Atom Transfer Radical Polymerization in Air

  • ChemPubSoc Europe Logo
  • Author: Angewandte Chemie International Edition
  • Published Date: 03 December 2018
  • Source / Publisher: Angewandte Chemie International Edition/Wiley-VCH
  • Copyright: Wiley-VCH Verlag GmbH & Co. KGaA
thumbnail image: Atom Transfer Radical Polymerization in Air

Atom transfer radical polymerization (ATRP) allows the polymerization of a broad selection of monomers with control over the molecular weight, dispersity, and architecture. However, oxygen can poison the activators for ATRP. It can also quench chain growth by forming very stable peroxy radicals with the propagating chains. Therefore, ATRP is typically performed under air-free conditions or with an excess of reducing agents.


Krzysztof Matyjaszewski and colleagues, Carnegie Mellon University, Pittsburgh, USA, have used an enzymatic cascade to remove oxygen and to generate a steady flow of radicals, which are needed for the formation of activators. In this way, the team was able to trigger ATRP in air. After the complete removal of oxygen, the polymerization slowed down or stopped, which contrasts dramatically with conventional polymerizations.


The biocatalytic system (pictured) contains glucose oxidase (GOx), horseradish peroxidase (HRP), and a copper complex. In the presence of glucose and acetylacetonate (acac) as sacrificial substrates, a very stable copper tris(2-pyridylmethyl)amine complex is activated that controls radical polymerization. The team applied the procedure to the synthesis of protein-b-polymer and DNA-b-polymer bioconjugates, and to well-defined polymers and coatings under atmospheric conditions and at room temperature.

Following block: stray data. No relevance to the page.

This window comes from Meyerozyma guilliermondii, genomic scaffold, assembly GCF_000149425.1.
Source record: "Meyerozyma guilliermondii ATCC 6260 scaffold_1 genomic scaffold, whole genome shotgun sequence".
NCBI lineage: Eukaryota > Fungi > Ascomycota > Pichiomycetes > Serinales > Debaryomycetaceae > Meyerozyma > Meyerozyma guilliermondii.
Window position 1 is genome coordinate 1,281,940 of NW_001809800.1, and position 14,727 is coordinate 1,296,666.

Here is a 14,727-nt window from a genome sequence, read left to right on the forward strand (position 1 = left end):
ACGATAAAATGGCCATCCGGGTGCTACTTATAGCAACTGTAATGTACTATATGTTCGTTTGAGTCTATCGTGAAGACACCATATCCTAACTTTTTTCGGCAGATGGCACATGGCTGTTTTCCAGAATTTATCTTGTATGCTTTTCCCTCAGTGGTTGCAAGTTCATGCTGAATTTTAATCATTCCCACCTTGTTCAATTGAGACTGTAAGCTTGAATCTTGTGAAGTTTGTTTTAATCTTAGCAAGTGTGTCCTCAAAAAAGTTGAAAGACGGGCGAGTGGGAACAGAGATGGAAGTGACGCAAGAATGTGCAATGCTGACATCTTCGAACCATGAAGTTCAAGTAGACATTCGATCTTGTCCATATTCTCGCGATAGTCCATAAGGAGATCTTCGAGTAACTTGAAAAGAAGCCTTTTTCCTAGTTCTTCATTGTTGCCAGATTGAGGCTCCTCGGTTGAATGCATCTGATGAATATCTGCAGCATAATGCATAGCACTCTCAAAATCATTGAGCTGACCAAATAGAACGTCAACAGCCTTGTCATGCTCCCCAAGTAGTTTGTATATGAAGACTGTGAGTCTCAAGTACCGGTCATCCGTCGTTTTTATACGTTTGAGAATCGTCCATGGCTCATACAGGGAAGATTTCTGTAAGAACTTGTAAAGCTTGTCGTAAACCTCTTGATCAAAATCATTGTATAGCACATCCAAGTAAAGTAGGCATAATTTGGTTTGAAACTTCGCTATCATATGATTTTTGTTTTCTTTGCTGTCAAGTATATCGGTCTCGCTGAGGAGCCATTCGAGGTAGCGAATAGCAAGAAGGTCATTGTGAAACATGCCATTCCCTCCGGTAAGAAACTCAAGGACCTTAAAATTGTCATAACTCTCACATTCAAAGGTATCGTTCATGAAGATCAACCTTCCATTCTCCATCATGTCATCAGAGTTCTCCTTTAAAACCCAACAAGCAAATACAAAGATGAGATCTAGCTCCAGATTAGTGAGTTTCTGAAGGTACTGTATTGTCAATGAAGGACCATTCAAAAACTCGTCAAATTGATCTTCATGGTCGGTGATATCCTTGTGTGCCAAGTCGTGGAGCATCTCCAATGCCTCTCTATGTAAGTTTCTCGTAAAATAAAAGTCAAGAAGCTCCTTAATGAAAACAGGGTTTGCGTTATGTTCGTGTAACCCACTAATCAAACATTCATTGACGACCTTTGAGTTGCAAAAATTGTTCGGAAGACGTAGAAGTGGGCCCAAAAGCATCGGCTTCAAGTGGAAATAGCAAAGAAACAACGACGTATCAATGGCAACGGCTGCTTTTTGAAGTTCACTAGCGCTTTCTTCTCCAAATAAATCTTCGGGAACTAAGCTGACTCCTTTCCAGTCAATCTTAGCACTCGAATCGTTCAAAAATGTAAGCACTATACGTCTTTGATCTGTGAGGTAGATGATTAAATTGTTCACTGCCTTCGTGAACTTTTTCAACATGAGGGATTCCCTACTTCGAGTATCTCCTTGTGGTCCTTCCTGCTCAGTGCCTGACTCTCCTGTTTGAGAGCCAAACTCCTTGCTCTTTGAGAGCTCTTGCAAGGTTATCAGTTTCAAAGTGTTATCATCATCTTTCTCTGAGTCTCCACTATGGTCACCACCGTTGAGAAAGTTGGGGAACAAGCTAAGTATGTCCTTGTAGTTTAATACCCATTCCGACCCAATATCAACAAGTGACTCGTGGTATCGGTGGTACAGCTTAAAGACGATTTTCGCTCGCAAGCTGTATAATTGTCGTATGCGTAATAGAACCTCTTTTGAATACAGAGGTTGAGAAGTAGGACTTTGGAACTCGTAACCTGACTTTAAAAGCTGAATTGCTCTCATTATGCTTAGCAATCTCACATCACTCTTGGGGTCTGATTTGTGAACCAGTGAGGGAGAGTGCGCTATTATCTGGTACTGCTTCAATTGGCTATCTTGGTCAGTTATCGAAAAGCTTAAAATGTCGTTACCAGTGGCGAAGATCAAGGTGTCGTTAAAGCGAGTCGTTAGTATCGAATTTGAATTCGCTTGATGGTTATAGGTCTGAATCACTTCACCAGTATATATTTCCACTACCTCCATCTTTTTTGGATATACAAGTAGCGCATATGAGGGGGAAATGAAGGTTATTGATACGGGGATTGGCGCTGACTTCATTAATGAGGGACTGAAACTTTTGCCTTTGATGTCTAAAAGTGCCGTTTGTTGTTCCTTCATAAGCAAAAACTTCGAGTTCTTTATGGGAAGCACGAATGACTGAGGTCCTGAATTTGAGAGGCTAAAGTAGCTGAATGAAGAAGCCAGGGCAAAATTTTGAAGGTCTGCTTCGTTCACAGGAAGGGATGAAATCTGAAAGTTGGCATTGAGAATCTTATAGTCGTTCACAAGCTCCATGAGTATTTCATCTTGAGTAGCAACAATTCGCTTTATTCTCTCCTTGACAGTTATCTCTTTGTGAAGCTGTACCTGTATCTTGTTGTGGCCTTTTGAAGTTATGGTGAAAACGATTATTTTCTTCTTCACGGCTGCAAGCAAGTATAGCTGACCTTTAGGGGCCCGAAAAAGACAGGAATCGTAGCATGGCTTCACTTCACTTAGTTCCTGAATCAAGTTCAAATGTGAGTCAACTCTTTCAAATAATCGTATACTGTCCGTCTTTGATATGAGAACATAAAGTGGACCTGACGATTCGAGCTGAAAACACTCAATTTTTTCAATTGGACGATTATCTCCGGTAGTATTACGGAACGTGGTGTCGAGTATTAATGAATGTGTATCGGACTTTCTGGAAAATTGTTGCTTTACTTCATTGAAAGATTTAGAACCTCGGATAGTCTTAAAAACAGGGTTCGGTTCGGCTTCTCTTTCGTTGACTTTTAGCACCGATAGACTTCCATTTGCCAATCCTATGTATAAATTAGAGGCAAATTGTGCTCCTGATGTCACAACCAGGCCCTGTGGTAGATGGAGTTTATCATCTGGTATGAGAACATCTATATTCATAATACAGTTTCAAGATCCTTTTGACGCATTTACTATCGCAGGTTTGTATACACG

Article Views: 479

Sign in Area

Please sign in below

Additional Sign In options

Please note that to comment on an article you must be registered and logged in.
Registration is for free, you may already be registered to receive, e.g., the newsletter. When you register on this website, please ensure you view our terms and conditions. All comments are subject to moderation.

Article Comments - To add a comment please sign in

Bookmark and Share

If you would like to reuse any content, in print or online, from ChemistryViews.org, please contact us first for permission. more


CONNECT:

ChemistryViews.org on Facebook

ChemistryViews.org on Twitter ChemistryViews.org on YouTube ChemistryViews.org on LinkedIn Sign up for our free newsletter


A product of ChemPubSoc Europe (16 European Chemical Societies)and Wiley-VCH